Discussion

         Defendants contend that Ms. Malden's claims are barred by the doctrine of res judicata, or claim preclusion. The preclusive effect of a state-court judgment is determined by the law of the state where the judgment was rendered, in this case Illinois. 28 U.S.C. § 1738; Marrese v. Am. Academy of Orthopaedic Surgeons, 470 U.S. 373, 380 (1985). In order for claim preclusion to bar a subsequent lawsuit under Illinois law, there must be a final judgment on the merits by a court of competent jurisdiction; an identity of the causes of action; and an identity of the parties or their privies. Rein v. David A. Noyes & Co., 172 Ill.2d 325, 337, 665 N.E.2d 1199, 1205 (1996). If these three elements are present, claim preclusion "will bar not only every matter that was actually determined in the first suit, but also every matter that might have been raised and determined in that suit." Id. at 338, 665 N.E.2d at 1205.

         The first and third of the three requirements are unquestionably met. Specifically, the state court's approval of the sheriff's sale of the property constituted a final judgment on the merits. See HSBC Bank USA, N.A. v. Townsend, 793 F.3d 771, 775-76 (7th Cir. 2015) (foreclosure not final until sale of property). And the same parties-Ms. Malden and Bank of America-were opposing litigants in both cases.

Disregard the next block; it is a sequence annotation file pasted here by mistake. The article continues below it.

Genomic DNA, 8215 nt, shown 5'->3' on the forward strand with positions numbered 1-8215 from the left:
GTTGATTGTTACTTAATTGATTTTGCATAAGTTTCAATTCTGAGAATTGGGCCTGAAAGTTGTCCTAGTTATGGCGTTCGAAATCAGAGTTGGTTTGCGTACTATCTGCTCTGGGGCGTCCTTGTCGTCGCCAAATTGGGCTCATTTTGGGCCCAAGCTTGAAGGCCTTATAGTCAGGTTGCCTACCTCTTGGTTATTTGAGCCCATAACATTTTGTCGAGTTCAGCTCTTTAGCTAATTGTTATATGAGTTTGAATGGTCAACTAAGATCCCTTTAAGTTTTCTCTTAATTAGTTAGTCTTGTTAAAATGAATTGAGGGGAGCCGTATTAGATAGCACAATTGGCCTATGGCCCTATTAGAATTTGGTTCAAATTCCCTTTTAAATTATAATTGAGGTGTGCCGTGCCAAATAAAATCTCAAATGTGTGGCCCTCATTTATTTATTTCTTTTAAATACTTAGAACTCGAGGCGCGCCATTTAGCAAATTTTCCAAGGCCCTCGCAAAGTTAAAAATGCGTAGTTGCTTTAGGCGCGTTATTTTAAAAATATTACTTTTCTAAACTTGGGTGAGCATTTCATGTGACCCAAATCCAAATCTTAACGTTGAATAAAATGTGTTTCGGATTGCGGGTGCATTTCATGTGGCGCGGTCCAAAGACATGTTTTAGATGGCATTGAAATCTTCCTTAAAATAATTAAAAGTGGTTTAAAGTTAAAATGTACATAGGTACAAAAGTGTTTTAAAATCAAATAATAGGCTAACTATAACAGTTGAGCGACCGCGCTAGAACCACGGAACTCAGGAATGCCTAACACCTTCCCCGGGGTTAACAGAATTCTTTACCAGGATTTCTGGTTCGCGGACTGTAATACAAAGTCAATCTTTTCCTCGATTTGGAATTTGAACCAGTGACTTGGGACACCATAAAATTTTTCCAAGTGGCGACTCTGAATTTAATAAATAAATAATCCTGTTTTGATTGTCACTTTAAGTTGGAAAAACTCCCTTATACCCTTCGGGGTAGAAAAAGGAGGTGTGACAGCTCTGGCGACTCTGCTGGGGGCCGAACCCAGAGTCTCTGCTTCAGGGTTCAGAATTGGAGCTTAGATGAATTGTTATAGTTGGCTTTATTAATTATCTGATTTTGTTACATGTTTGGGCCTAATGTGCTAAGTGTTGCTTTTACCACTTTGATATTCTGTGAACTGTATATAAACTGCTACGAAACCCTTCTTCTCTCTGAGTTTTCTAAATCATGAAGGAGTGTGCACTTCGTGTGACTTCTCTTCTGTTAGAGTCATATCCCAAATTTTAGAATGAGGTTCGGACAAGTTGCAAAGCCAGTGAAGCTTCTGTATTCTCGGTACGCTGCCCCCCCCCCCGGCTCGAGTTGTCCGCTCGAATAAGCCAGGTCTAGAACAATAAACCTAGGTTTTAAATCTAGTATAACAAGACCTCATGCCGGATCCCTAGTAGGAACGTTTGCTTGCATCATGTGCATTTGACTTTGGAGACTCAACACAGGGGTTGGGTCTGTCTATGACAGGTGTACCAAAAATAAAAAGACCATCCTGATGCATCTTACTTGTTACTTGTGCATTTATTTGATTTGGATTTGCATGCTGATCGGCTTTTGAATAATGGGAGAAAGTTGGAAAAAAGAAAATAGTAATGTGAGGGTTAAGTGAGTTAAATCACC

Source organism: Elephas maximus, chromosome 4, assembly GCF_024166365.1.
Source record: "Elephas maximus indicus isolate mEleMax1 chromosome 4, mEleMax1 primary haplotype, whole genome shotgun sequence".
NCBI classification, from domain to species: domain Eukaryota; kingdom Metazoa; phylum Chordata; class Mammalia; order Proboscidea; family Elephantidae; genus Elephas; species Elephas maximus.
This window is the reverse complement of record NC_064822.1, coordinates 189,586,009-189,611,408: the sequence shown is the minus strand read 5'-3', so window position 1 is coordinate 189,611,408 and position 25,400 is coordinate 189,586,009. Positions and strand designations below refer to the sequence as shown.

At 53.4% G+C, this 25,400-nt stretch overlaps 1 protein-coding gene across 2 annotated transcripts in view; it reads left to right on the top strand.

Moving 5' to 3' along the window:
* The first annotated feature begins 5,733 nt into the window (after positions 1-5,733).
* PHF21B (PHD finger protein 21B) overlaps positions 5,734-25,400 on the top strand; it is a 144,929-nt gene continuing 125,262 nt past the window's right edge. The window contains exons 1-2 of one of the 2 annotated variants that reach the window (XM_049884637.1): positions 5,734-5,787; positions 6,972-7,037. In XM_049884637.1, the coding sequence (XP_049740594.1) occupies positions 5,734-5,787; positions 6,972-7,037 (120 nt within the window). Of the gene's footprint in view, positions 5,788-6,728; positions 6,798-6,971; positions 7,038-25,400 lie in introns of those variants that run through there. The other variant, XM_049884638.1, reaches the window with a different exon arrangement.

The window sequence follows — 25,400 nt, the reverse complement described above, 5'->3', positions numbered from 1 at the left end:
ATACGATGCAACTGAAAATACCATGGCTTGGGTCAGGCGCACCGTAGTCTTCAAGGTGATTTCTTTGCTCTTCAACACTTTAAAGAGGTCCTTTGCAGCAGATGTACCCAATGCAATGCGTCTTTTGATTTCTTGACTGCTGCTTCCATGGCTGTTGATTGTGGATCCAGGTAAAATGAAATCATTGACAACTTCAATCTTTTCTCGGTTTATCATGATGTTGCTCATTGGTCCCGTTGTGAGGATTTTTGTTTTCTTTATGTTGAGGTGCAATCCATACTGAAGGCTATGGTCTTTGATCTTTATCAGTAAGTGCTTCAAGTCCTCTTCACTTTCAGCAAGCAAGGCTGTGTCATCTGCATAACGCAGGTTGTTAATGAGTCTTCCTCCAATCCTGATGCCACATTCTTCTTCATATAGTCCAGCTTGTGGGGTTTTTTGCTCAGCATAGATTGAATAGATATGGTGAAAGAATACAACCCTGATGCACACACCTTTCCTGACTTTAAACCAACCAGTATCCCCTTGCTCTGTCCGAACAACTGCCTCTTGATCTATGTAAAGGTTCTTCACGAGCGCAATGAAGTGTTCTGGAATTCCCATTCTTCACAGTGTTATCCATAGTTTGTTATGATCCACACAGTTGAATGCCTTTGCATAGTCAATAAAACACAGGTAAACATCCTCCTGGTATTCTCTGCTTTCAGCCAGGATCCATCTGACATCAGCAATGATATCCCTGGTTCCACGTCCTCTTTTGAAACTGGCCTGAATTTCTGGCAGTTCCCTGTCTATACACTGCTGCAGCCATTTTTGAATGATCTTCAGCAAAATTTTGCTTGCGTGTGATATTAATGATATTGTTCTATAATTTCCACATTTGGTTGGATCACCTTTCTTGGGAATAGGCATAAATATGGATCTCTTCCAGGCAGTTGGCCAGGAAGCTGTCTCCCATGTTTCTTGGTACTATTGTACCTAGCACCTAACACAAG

As for the second requirement, the current case and the foreclosure suit involve the same "cause of action" as Illinois claim preclusion law uses that term. Separate claims are considered part of the same cause of action for purposes of claim preclusion if they arise from a single group of operative facts, even if different theories of relief are involved. See Huon v. Johnson & Bell, Ltd., 757 F.3d 556, 558 (7th Cir. 2014) (applying Illinois law). Both the state-court foreclosure suit and Ms. Malden's current suit arise from the same group of facts, specifically the execution and performance of the note and mortgage.

         More to the point, "Illinois preclusion law bars a party from raising a claim in a subsequent proceeding that would have constituted a defense or counterclaim in a prior action if the successful prosecution of the later claim would nullify rights established by the prior action." Henry v. Farmer City State Bank, 808 F.2d 1228, 1235 (7th Cir. 1986). As in Henry, Ms. Malden's "allegations of fraud . . ., if substantiated, would have been a complete defense to the foreclosure proceedings." Id. Having failed to assert those allegations in state court, Ms. Malden cannot, in effect, attack the state court judgment by filing a fresh suit based on the same facts. See also, e.g., Whitaker v. Ameritech Corp.,129 F.3d 952, 957 ...